There were a number of United fans last season who were frustrated that they hadn’t seen more of the Japanese creator, an irritation that has spread and become more vocal this season as United suffered an indifferent start under David Moyes.
Is there, then, any way that United could use Kagawa in a central role?
It’s worth remembering just what a key figure Kagawa was for Dortmund. Playing as the central attacking midfielder in their dynamic 4-2-3-1, he scored 13 goals and notched eight assists in 29 starts and two substitute appearances as they won the Bundesliga in 2011-12, while registering 1.8 key passes per game.
Last season, in 17 starts and three substitute appearances, he scored six and set up three goals, while registering one key pass per game. This season he has been even less effective, starting only three of 11 league games so far and coming off the bench once. In those four appearances, Kagawa hasn’t managed a goal or an assist, while again averaging one key pass per game.
There is little in his stats to demand a place in the team, beyond the thought that he might improve if he was played in his more natural position through the middle. That then raises the intriguing question of just why Sir Alex Ferguson signed him; he presumably didn’t intend to consign him to the left.
In Kagawa’s first game, in fact, the opening match of last season, a 1-0 defeat at Everton, he was played centrally, operating behind Wayne Rooney in a 4-2-3-1. He then played behind Van Persie in his second appearance, against Fulham and in his third game, against Southampton.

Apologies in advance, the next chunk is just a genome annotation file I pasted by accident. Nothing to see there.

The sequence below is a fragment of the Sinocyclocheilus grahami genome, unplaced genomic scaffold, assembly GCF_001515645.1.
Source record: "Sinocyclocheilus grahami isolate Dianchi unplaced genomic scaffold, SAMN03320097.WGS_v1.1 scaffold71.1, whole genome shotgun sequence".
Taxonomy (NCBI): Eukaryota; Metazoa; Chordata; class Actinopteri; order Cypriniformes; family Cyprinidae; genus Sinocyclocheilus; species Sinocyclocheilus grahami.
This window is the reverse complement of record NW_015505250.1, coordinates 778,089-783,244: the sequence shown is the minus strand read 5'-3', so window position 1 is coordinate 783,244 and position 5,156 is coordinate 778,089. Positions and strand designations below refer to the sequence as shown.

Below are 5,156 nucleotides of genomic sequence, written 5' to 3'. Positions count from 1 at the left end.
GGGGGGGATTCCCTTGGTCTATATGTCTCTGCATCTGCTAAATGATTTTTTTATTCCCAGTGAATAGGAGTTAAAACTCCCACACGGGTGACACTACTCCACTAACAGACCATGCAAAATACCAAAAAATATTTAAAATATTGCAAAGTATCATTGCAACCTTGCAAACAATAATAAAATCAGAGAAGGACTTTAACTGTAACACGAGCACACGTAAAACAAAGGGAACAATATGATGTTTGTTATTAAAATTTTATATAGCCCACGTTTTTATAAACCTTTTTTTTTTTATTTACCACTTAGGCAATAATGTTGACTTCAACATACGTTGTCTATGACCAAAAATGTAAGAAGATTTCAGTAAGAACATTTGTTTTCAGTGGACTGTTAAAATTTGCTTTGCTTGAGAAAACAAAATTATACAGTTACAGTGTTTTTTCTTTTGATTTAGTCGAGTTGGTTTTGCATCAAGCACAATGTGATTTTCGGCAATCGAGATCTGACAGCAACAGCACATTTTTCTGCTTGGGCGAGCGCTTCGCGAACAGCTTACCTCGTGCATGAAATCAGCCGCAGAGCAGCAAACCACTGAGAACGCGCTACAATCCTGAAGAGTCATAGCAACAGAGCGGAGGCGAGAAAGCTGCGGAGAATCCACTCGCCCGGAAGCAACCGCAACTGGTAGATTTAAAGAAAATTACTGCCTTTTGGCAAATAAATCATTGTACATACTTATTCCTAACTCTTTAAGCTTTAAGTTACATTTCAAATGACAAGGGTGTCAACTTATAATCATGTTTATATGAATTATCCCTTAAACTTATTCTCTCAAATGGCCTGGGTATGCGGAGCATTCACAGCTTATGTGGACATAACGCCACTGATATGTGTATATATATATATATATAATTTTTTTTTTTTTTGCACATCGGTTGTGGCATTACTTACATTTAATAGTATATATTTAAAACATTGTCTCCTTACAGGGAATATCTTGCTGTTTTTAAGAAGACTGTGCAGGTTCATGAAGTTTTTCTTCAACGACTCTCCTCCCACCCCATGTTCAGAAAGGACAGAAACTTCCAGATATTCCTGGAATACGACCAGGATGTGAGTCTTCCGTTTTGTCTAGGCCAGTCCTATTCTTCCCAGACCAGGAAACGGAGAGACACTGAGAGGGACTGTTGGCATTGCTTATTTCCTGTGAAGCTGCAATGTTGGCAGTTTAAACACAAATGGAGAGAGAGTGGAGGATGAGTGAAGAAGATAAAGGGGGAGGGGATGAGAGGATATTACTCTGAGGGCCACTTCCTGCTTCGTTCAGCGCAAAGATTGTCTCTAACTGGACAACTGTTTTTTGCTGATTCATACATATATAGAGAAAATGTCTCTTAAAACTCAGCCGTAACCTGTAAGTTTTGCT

Ferguson presumably intended Kagawa to provide competition for Rooney and Van Persie but that he wasn’t hugely impressed by the way he played in those latter two games was made clear by the fact he was taken off midway through the second half of both. He still played centrally on and off until a 1-0 win over Sunderland at the end of March.
Since then, he has always been used on one flank or the other. In that final season at Dortmund, Kagawa made 1.2 tackles and 0.5 interceptions per game (all stats from WhoScored.com), which rather gives the lie to the notion that he is some sort of frail creator who must be kept away from the hurly-burly of an English midfield.
Much is made of Wayne Rooney’s willingness to track back, the way that, at his best, he functions as a destroyer at the front of the midfield, yet in the last four years he has never averaged more than 0.7 tackles per game over a season. That suggests Kagawa could, counter-intuitively, be the dynamic midfielder United need, a player with energy and creativity to complement the passing of Michael Carrick and the aggression of Marouane Fellaini.
There is a sense that Kagawa is a little over-precise in his play, that he slows the game down too much to be used centrally in a 4-2-3-1 (although why that wasn’t an issue at Dortmund has never been explained), but his ball-winning capacity means he could have a place in a 4-3-3.
That would mean leaving out one of Rooney or Van Persie, or using Rooney wide—a role in which he has excelled in the past, and which would allow Moyes to leave out one of his misfiring wingers. It’s understandable that Moyes, feeling his way into the job, should seek to be conservative and retain the basic 4-2-3-1 shape used last season, but if Kagawa is to have a future at the club, 4-3-3 may be his only hope.